There is nothing particularly righteous about silence in the vestry. After all even the silence in heaven was only for thirty minutes – which is not long when you consider time there is measured by eternity. However there are those of us who need silence before worship but each of us is responsible for our own preparation for worship. It is wrong to impose our personal devotion on others

One of our servers, knowing how busy it gets before the service quietly slips out of the vestry for a few minutes to keep some quiet prayer in the chapel. No fuss is made, no sense of ‘spiritual one-upmanship’ is conveyed, just a personal devotion quietly at work. For me, when the vestry gets to busy I stand outside the church greeting people as they walk in. This may seem busy as well, but there is enough space as I stand silently waiting between arrivals, to see the next person coming and pray for them as they walk along Orwell Road towards ‘the redbrick twilight of St John’s’.

We can’t always find silence before worship but it is worthwhile trying to find some inner quiet.

Perhaps the problem is with the well-intentioned poster on our vestry walls. It makes the mistake of using the word ‘speak’ as if the beginning of worship was always our own words. What if we re-wrote it?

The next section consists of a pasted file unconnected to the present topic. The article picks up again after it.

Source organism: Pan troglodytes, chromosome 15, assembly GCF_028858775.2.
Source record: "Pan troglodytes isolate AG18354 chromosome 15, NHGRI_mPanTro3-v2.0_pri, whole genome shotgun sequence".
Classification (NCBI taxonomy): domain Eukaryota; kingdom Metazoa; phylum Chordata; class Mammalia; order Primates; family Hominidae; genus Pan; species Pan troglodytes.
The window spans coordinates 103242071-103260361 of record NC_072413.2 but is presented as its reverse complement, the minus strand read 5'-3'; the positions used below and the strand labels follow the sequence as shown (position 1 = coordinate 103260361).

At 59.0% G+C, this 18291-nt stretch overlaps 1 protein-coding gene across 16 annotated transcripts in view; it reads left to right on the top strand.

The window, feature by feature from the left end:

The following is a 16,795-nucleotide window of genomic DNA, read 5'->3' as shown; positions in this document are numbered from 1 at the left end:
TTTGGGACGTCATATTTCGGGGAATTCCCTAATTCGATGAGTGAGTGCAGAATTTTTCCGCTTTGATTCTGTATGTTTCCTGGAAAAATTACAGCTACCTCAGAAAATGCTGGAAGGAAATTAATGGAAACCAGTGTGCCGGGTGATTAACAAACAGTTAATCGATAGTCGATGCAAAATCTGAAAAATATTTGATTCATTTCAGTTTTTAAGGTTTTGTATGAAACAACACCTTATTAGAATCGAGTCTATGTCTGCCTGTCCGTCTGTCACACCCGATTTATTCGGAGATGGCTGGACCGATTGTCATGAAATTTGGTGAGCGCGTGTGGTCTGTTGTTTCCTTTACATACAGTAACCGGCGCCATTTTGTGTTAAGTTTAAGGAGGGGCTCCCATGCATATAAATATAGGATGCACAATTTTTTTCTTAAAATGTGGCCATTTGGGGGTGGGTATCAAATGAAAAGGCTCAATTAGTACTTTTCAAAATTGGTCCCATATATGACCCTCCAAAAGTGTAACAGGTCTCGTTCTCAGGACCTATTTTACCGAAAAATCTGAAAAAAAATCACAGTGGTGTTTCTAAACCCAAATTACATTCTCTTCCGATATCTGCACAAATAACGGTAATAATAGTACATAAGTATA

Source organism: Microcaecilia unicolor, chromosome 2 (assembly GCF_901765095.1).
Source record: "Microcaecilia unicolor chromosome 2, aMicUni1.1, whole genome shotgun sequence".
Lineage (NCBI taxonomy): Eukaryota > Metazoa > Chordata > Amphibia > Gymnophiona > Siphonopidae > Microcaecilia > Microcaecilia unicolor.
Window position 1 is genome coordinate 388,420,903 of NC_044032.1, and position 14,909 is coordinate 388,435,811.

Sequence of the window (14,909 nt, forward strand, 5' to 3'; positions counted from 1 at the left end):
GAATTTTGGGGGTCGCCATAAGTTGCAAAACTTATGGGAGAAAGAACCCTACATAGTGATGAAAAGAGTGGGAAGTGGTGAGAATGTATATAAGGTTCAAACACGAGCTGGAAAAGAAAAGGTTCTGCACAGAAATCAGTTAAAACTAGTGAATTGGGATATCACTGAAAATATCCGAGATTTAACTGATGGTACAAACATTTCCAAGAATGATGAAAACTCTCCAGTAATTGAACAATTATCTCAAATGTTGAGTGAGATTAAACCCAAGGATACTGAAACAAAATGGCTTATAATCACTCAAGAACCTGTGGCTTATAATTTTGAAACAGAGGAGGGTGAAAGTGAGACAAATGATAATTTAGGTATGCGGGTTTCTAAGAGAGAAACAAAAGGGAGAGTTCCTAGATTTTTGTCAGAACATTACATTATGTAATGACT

Before the service, listen to God.

                                             During the service, let God listen to you.

                                            After the service, listen to one another.

Occasionally listening will involve speaking in reply but it is as we listen first that we stand the best chance of hearing our Beloved whisper wondrous words of love and comfort.

It is not for nothing that the Rule of St Benedict begins wisely with the word, ‘Listen’…


For Prayer:

Lord Jesus,

I am happy you made my neighbour different from me.

I need all my neighbours to teach me about you

for my neighbour knows many things I do not know.

Help me to love my neighbour as I love myself.

(from the Church in Melanesia)


To Do:

  • Notice the habits of fellow members of your church as they prepare for worship. Try to give them enough space to get ready to listen. Questions about rotas and concert tickets can wait until after the service.
  • Examine how you prepare for worship. Some times (probably most times) it will be noisy – we are not all called to be Carthusians – but make sure as much noise you make is directed at ‘listening’ rather than ‘speaking’



All Cartoons are copyright © Dave Walker. Please visit http://www.cartoonchurch.com if you would like to laugh even more J

Prayers are from the collection ‘Praying with the World Church’ compiled by USPG.

Please support their work by visiting http://www.uspg.org.uk

Scripture quotations are copyright © New Revised Standard Version Bible: Anglicized Edition, copyright 1989, 1995, Division of Christian Education of the National Council of the Churches of Christ in the United States of America. Used by permission. All rights reserved.

These Reflections, ‘Did You Hear the One About…’ are copyright © Andrew Dotchin 2017